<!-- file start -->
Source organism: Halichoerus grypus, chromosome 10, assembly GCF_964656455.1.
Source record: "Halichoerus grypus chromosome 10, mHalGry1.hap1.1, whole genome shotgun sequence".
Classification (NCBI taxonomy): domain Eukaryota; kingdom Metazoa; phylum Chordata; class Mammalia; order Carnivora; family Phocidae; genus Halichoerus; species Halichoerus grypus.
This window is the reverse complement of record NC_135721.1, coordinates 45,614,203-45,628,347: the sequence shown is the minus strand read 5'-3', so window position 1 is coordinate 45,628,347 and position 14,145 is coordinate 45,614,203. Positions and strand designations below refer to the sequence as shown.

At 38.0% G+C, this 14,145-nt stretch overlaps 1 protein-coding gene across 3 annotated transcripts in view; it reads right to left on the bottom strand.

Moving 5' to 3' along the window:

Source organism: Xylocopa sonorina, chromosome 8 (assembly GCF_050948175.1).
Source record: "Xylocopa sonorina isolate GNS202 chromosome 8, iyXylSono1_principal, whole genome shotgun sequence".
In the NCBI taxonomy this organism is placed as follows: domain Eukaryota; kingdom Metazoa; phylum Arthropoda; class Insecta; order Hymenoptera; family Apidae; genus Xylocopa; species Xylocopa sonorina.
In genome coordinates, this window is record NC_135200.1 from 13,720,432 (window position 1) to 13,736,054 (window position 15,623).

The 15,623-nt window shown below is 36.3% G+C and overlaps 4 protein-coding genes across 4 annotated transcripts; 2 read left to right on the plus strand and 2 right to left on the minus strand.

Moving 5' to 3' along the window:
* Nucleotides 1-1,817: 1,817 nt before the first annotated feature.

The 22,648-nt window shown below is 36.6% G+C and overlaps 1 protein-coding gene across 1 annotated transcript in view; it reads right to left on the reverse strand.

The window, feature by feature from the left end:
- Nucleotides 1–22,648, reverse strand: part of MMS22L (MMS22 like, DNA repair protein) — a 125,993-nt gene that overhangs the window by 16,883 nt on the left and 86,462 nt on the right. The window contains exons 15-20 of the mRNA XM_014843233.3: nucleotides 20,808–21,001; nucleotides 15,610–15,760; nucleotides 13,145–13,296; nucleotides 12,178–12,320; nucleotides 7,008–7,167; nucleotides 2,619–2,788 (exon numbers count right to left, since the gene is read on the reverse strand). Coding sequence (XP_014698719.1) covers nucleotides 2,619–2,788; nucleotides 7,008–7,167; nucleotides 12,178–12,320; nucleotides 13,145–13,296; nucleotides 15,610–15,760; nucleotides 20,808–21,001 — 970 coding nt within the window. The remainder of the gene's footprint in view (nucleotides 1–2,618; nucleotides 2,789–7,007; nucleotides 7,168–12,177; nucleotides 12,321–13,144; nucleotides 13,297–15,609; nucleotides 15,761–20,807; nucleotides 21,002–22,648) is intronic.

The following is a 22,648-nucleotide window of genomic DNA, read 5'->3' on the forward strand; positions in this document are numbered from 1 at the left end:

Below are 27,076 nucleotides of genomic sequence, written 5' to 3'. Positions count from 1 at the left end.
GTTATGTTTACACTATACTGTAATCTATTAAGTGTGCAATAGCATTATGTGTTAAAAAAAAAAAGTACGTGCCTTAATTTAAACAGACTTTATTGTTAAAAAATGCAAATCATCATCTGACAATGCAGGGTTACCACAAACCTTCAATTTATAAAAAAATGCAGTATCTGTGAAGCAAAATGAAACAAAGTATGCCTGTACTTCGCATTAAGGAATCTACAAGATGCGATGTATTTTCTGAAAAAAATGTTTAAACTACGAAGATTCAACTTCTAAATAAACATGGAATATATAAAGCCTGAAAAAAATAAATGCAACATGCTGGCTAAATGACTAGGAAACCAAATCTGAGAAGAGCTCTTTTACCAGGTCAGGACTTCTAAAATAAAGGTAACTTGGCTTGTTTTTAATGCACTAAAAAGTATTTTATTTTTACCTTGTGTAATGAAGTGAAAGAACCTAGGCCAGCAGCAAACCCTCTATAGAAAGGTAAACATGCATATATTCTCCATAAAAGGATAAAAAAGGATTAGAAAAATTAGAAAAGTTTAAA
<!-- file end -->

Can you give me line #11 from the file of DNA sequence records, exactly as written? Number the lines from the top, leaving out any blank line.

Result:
The 15,623-nt window shown below is 36.3% G+C and overlaps 4 protein-coding genes across 4 annotated transcripts; 2 read left to right on the plus strand and 2 right to left on the minus strand.